Earlier this month, the Kunming 172 and its entourage sailed into the Natuna Sea and entered the waters belonging to Indonesia’s EEZ. It is widely known that China ships pass through the Natuna Sea frequently. As mentioned above, foreign ships are entitled to sail within EEZs in accordance with the principle of freedom of navigation, but what Indonesia needs to be wary of is the nature of these vessels’ motives.
There are two possible motives for the recent presence of the China Coast Guard Ship and the warship in the Indonesian EEZ. The first is that China wants Indonesia to negotiate territorial boundaries in the Natuna Sea in order to legitimize its “nine-dash line” claim. In this interpretation, the repeated entry of Chinese ships into the Natuna Sea is a way of Beijing showing off its power, and sending an implicit message to Indonesia that the territory is part of its own.
The second motive is that China is looking for opportunities to exploit the natural resources that lie within Indonesia’s EEZ. This is based on the fact that China Coast Guard vessels have been seen escorting Chinese fishing vessels on several occasions. The main purpose of fishing ships, of course, is to catch fish, but as long as they don’t do this, they don’t violate UNCLOS. This is troublesome for Indonesia because it is not allowed to expel or capture the fishing vessel, but if it looks the other way, it is possible that natural resources will be taken. This is a worrisome gray area.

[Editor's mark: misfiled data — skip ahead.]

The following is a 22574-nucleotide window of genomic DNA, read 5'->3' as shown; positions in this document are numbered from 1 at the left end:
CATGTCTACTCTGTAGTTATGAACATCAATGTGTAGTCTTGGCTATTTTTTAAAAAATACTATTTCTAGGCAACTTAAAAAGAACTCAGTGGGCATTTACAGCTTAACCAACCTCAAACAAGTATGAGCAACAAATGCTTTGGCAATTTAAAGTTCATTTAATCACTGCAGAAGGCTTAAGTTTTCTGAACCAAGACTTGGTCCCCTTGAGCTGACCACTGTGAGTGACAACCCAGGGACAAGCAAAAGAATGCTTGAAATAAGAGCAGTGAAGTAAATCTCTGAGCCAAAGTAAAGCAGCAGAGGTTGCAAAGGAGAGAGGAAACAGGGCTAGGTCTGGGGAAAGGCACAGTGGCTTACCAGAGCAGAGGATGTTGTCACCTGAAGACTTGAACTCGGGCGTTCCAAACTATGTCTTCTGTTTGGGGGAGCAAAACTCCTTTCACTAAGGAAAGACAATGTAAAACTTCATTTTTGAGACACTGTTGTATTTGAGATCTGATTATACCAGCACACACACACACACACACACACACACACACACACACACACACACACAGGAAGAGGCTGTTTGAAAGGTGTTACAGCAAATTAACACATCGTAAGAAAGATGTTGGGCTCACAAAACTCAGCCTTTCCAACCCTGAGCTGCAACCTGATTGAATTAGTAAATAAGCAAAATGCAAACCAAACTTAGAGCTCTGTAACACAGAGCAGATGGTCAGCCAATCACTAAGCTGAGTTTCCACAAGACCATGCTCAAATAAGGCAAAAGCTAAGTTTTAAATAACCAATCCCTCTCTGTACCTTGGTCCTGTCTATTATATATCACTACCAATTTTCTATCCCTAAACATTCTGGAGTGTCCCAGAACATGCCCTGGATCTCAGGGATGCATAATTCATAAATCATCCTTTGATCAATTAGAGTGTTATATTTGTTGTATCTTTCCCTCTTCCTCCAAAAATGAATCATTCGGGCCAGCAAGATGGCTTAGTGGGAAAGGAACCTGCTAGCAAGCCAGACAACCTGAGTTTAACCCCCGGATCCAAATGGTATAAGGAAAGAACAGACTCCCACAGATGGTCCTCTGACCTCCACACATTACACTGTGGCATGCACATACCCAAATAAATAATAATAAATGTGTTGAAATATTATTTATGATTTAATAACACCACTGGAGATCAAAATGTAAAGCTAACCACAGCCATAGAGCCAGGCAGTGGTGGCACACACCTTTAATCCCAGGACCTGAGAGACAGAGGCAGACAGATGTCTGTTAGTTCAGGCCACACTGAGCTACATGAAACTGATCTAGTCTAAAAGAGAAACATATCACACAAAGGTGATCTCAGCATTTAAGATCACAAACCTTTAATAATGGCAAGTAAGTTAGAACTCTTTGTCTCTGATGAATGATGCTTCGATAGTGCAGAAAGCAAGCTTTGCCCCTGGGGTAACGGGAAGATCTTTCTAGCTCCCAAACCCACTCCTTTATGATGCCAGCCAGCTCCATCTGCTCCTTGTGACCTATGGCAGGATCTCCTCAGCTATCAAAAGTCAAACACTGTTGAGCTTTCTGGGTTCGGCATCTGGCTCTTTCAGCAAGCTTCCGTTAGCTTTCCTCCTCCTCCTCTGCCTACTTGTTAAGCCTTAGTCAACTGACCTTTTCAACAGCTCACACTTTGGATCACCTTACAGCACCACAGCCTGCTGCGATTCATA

To deal with these two possible Chinese motives, the Indonesian government will certainly not open negotiations over the maritime boundaries around the Natuna Islands, recognizing that the “nine-dash line” claim has no legal basis and was declared invalid by an international arbitral tribunal in 2016. The country therefore needs to negotiate maritime boundaries and the protection and utilization of natural resources with neighboring countries that claim territories in the South China Sea, namely Malaysia, Brunei, the Philippines, and Vietnam. The results of these negotiations should then be immediately submitted to the United Nations in accordance with Article 75 of UNCLOS.
Such a multilateral agreement would serve to strengthen Indonesia’s maritime boundaries in the Natuna Sea as well as to solidify relations between Indonesia and its neighbors. At the same time, it would help refute China’s claims in the Natuna Sea and to cooperate in the protection and utilization of natural resources in the region.
No less important is the urgency of increasing Indonesian navy patrols in the EEZ area in order to protect our fishermen in the area and stop them from being intimidated by the presence of ships from China and other countries. Without the effective presence of the Indonesian Navy in the North Natuna Sea, other nations could be emboldened to carry out the illegal activities. The Indonesian government should not delay formulating a serious and integrated strategy protecting its national interests and upholding Indonesian sovereignty, especially in the tense areas around the Natuna Islands.